Jones Lang LaSalle, in a separate report, underpinned this view, mentioning that in South-East Asia as well, the office and retail sectors should generally deliver higher returns than the residential sector, which is likely to see continued policy restrictions in various markets.
* The policy restrictions mentioned above, now entering their second and third year in Singapore and Hong-Kong, are still having unpredictable effects. While in past months, reports and backlash from developers have emerged claiming that strict residential property market policies implemented in Hong-Kong are driving investors to industrial and commercial properties – this week’s news seem to indicate the real-estate starved market is stubbornly deflecting these residential losses to other areas again. Investors looking for new places to park their cash in Hong-Kong are driving up prices for parking spaces, which are nearing historic highs, egged by “carpark speculators”, fetching anywhere from 1 to 3 million Hong Kong dollars (127,000-387,000 USD) – not far off the record average 660,000 Hong Kong dollars in the fourth quarter of 1997, shortly before the city’s property market collapsed.
* The property market in Myanmar (pictured right), covered in previous digests and finally escaping from years of sanctions that largely locked it out of the global economy, has global hotel chains including the Mariott and Starwood expressing interest in new developments in the country, while Hong Kong-based luxury chain Shangri-La is working on a pair of 21-story residential towers for serviced apartments set to open in mid-2013. Yoma Strategic Holdings, whose backers include U.S.-based investment management firm Capital Group, said Monday it was planning a two-million square-foot, mixed-use development in downtown Yangon with two grade-A office towers, a five-star hotel and condominium, a mall, and other properties. The project, with an estimated cost of $330 million to $350 million, is one of at least three other towers proposed in the city, including a $60 million, 34-story apartment building and a $100 million 38-story office building. The president of one of Myanmar’s largest local banks recently unveiled plans for a mixed-use satellite city outside of Mandalay, Myanmar’s second-largest city, that could cost as much as $2 billion if completed. Private-equity funds are kicking in millions of dollars to finish real-estate investments that started but never finished during a short-lived economic opening in the 1990s.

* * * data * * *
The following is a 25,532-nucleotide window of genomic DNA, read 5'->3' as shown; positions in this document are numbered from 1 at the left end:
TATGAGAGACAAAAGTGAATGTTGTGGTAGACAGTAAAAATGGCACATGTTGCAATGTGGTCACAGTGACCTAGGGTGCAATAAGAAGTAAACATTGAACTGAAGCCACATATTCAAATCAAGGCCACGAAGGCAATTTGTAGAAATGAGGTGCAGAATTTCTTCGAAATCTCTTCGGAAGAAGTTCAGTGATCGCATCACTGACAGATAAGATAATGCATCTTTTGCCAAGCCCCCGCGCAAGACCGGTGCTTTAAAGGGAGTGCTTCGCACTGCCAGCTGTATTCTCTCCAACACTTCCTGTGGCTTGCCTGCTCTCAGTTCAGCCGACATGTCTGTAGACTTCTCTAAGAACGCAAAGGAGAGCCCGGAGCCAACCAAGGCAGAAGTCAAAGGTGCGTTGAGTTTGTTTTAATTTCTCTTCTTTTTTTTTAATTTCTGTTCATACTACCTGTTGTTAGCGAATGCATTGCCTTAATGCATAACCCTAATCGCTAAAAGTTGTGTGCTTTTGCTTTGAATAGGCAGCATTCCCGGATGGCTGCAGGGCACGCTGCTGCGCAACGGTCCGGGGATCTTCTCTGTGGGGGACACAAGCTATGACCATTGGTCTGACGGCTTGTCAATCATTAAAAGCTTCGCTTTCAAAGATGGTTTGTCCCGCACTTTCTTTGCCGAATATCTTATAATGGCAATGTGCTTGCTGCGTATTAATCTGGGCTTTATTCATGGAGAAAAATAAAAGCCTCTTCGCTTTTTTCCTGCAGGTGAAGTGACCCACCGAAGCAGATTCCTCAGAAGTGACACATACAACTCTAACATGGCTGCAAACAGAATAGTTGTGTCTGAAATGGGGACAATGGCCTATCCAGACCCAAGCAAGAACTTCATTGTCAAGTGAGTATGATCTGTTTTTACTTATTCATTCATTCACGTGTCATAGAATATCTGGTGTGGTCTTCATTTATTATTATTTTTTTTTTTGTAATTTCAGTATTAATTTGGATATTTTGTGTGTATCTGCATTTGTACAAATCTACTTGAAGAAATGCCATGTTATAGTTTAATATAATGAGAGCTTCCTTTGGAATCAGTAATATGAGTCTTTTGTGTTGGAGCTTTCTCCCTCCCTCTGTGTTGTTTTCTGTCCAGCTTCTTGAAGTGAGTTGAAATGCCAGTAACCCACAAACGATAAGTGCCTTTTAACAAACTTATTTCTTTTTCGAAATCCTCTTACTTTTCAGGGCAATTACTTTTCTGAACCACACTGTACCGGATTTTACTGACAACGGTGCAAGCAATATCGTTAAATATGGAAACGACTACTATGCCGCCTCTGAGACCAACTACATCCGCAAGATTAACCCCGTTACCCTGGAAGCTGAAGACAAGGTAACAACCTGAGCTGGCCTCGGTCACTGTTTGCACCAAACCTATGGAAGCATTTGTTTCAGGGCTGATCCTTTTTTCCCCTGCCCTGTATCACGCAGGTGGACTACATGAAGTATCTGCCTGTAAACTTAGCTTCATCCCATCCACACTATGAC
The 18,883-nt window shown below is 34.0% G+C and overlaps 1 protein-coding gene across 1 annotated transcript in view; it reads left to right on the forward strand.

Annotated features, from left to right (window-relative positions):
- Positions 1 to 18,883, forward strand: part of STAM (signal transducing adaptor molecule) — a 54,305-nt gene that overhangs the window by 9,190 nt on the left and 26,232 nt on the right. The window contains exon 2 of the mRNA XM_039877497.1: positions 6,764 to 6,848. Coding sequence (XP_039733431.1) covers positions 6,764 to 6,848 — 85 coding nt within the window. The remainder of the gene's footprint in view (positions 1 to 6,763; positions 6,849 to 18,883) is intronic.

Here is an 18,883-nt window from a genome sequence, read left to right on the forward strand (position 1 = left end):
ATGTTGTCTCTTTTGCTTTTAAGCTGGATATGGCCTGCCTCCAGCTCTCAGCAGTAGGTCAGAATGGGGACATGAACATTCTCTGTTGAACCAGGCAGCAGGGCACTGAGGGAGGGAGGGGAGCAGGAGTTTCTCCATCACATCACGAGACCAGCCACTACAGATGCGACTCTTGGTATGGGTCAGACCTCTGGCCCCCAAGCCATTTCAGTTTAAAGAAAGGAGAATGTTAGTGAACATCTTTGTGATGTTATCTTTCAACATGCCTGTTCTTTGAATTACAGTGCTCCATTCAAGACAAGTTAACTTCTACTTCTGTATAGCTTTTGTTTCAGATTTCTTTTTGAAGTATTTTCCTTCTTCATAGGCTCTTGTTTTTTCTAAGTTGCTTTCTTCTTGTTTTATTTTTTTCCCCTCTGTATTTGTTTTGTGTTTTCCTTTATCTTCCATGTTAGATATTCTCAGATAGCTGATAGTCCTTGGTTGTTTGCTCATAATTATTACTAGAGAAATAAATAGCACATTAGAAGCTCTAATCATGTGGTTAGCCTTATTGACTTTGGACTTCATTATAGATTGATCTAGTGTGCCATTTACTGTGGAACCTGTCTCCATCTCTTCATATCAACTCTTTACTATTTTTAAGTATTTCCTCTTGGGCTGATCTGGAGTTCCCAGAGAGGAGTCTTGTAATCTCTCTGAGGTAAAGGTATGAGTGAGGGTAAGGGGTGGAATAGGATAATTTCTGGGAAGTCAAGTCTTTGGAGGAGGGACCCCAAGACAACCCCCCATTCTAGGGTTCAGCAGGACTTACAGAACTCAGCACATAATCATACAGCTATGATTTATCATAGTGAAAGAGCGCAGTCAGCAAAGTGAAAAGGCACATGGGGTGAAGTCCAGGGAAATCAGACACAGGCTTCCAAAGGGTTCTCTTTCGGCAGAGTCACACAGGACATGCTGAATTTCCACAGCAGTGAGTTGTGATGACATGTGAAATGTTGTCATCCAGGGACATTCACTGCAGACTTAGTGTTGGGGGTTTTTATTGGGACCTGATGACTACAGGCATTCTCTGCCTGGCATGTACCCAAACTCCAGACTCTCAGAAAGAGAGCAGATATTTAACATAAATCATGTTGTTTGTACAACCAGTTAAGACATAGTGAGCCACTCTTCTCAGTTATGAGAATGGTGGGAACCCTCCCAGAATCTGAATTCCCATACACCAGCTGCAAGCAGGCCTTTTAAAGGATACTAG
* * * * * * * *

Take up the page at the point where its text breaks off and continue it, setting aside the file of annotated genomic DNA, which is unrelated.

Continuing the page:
* The Philippines, also fiercely struggling to become a fully pledged global economy in spite of ever-widening wealth gaps and starvation, highlighting rampant corruption in the country, is taking on yet another fight in the war for regulation and risk-minimization in its financial system – banks in the Philippines will soon have to report their real-estate loans in relation to their capital, as in other developed countries – for the country’s central bank, the “Bangko Sentral ng Pilipinas “(BSP) to be able to get a better idea of their exposure to the industry. A cap on the real estate loans in relation to total capital will not be imposed — at least not yet. However, the central bank is “just very watchful,” especially as the real estate industry was ground zero during the 1997 Asian financial crisis and the outbreak of the GFC in 2008.
(Partial list of sources – “The Herald Sun“, “The Daily Telegraph“, “Property Magazine, Europe“, “Live Trading News”, “The Wall Street Journal“, “Business World Online”, Philippines, “Reuters“, “Property Report“, “The Daily Star”, Lebanon)